27 April 2014, 18:20

Israel will not negotiate with Hamas-backed Palestinian gov't – Netanyahu

Israel will not negotiate with Hamas-backed Palestinian gov't – Netanyahu

Israeli Prime Minister Benjamin Netanyahu reiterated on Sunday that his government would not take part in Middle East peace talks with a Palestinian government backed by Islamist group Hamas, according to Reuters. Netanyahu also said Palestinian President Mahmoud Abbas's comments earlier on Sunday denouncing the Holocaust could not be reconciled with his alliance with Hamas.

"We will not negotiate with a government backed by Hamas," Netanyahu said on the CNN program "State of the Union."

Israel on Thursday suspended US-sponsored peace talks with the Palestinians after Abbas announced a unity pact with the rival Palestinian group. Hamas is viewed by the United States, the European Union and Israel as a terrorist organization.

Apparently seeking to build bridges, Abbas said in a statement released on Sunday that the Nazi Holocaust was "the most heinous crime" against humanity in modern times.

Abbas has condemned the mass killings of Jews in World War Two before and challenged allegations, stemming from a 1983 book he authored, that he is a Holocaust denier.

"President Abbas can't have it both ways. He can't say the Holocaust is terrible but at the same time embrace those who deny the Holocaust and seek to perpetrate another destruction of the Jewish people," Netanyahu said on CNN.

"I think what President Abbas is trying to do is to placate Western public opinion that understands that he delivered a terrible blow to the peace process," he said.

Holocaust 'most heinous crime' of modern era – Palestine's Abbas

What happened to the Jewish people in the Nazi Holocaust was "the most heinous crime" against humanity in the modern era, Palestinian president Mahmud Abbas said in a statement Sunday. 

He also expressed sympathy with the families of the victims in a statement in English which was released as Israel was to begin marking Holocaust remembrance day at sundown, AFP reports.

Palestine ready for talks with Israel if it suspends settlement activity

Palestinian President Mahmoud Abbas said he was ready to continue the talks with Israel provided the latter releases Palestinian prisoners under the fourth stage of amnesty and suspends the construction of new settlements in the West Bank.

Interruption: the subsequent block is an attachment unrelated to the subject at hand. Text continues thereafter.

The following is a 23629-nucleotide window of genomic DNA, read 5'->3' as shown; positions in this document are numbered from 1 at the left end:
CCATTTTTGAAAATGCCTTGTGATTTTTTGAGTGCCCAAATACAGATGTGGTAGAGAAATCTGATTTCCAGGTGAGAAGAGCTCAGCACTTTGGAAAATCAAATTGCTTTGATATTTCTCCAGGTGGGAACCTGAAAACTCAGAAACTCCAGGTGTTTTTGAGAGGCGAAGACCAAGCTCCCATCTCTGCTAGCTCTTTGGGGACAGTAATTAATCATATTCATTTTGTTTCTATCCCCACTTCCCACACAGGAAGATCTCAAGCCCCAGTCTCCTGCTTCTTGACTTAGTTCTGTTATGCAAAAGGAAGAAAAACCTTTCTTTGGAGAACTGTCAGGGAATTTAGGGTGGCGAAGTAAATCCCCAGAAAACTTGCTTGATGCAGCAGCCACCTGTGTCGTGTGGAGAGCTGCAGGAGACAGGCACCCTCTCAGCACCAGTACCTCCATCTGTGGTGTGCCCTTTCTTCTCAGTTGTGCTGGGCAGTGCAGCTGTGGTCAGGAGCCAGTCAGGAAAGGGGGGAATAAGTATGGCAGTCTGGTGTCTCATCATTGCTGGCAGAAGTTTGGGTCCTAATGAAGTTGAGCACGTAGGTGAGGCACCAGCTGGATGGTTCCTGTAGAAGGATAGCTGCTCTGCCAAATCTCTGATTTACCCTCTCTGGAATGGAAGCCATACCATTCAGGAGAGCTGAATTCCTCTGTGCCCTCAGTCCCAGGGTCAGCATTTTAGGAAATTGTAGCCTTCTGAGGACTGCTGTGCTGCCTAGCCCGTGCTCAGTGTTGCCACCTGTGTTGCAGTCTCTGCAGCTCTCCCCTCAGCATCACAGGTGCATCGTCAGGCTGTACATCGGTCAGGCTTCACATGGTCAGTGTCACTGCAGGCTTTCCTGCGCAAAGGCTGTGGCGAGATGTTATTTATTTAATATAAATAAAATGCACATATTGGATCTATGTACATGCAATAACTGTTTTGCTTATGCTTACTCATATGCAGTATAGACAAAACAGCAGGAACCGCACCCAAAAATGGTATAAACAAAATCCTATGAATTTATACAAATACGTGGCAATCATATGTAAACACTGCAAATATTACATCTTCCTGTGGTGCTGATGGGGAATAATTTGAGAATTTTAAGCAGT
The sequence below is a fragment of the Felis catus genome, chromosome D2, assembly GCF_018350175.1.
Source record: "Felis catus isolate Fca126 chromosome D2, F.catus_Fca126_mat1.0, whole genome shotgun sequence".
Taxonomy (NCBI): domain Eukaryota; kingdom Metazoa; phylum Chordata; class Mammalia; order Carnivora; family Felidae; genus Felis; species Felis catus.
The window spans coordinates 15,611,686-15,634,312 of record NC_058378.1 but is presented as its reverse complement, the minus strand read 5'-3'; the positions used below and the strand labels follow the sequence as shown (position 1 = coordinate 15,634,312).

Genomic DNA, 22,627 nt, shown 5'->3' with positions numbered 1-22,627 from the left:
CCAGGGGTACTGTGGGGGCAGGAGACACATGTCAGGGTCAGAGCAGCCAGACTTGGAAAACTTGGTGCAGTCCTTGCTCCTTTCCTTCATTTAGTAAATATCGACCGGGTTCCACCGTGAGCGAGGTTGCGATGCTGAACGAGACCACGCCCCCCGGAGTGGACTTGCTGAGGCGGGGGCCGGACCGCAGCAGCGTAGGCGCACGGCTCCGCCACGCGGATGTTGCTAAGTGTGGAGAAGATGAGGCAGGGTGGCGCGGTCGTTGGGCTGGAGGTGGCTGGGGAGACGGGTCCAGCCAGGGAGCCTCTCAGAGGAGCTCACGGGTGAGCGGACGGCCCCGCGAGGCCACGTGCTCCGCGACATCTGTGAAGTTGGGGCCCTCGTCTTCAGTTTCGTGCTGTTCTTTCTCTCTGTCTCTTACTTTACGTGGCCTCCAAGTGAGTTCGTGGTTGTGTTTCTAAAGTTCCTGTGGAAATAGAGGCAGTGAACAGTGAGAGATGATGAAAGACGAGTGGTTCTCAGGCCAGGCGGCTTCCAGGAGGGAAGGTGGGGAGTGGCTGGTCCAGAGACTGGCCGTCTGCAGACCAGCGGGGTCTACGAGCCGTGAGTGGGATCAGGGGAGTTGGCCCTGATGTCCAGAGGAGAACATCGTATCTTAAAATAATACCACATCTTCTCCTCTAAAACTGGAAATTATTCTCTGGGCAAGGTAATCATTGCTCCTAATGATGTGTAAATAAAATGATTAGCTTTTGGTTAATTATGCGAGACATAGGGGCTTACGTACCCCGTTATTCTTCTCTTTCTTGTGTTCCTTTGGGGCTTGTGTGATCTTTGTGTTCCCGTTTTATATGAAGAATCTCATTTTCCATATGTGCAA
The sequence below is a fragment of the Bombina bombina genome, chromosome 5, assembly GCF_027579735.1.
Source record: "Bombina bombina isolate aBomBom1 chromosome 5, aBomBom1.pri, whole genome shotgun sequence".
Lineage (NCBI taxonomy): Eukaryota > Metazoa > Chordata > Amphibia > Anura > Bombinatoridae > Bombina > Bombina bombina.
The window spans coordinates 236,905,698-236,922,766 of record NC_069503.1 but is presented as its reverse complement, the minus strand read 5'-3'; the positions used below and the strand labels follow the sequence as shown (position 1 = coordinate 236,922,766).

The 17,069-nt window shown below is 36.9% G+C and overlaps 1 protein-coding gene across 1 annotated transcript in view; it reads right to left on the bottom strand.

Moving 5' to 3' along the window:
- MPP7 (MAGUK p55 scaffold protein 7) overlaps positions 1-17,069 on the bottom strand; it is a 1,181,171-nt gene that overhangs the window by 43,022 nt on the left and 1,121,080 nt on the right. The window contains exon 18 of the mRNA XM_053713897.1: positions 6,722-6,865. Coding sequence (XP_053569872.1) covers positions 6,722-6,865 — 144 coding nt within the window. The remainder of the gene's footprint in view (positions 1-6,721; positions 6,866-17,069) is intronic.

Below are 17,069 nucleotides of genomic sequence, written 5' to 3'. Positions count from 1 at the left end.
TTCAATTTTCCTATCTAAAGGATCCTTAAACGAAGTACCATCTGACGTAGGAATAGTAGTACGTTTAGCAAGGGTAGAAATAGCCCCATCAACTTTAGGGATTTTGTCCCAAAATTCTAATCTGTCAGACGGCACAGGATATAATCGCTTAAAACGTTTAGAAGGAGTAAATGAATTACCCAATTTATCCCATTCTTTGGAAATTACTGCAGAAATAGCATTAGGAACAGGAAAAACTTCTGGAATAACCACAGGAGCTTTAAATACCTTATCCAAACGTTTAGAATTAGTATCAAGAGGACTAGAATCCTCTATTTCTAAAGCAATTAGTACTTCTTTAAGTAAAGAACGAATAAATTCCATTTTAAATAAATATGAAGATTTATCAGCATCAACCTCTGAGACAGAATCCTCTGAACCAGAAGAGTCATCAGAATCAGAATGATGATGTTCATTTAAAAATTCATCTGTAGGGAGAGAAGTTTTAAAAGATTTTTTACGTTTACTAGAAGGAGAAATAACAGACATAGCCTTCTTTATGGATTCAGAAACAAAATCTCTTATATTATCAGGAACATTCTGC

Abbas made the statement at his Mukataa residence in Ramallah at a meeting of the Palestine Liberation Organisation leadership on Saturday, April 26.

"There are no obstacles to resuming the talks [with Israel], but 30 prisoners must be released," he said, adding that Palestine was prepared to discuss a map of its borders for the next three months, during which all settlement activities must be stopped.

Palestinian still seeks talks extension – president Abbas

Palestinian president Mahmoud Abbas said on Saturday he was still ready to extend stalled peace talks with Israel, as long as it met his long-standing demands to free prisoners and halt building on occupied land.

Israel suspended the troubled, US-sponsored negotiations with Abbas on Thursday after he signed a unity pact with rival Islamist group Hamas - a movement which has sworn to destroy Israel, Reuters reports.

Commentators said the discussions had already hit a brick wall and the United States had been struggling to extend them beyond an original April 29 deadline for a peace accord.

Abbas, for the first time since the suspension, said he was still open to re-starting the talks and pushing on beyond the deadline. There was no immediate response from Israeli negotiators.

"How can we restart the talks? There's no obstacle to us restarting the talks, but the 30 prisoners need to be released," Abbas told a meeting of senior leaders in the Palestine Liberation Organization at his presidential headquarters in the occupied West Bank city of Ramallah.

"On the table we will present our map, for 3 months we'll discuss our map. In that period, until the map is agreed upon, all settlement activity must cease completely," he told the officials, who were gathered for a two-day conference to assess the Palestinian strategy to achieve statehood.

Talks veered toward collapse after Israel failed to release a final group of Palestinian prisoners it had pledged to free in March, and after Abbas signed several international treaties - a move that Israel said was a unilateral move towards statehood.

Palestinians accused Israel of not focusing enough during the last nine months of negotiations on drawing future borders between Israel and the future state of Palestine, and they denounced the expansion of Jewish settlements on occupied land.

Israel accuses Abbas of being more interested in healing the national rift with Hamas than achieving a peace deal.

Palestinians never to recognize Israel as 'Jewish state' - Abbas

Palestinians will never recognize Israel as the "Jewish state," president Mahmud Abbas said Saturday, as his leadership convened to chart a course of action after Israel halted peace talks.

"In 1993 we recognized Israel," Abbas told members of the Palestine Liberation Organization’s Central Council, adding that the Palestinians should not be forced to go a step further and recognize Israel's religious identity.

Israel had made recognition of it as a "Jewish state" a key demand in peace talks, which it withdrew from after Abbas's PLO on Wednesday signed a reconciliation deal with the Islamist Hamas movement, which does not recognize Israel's right to exist, AFP reports.

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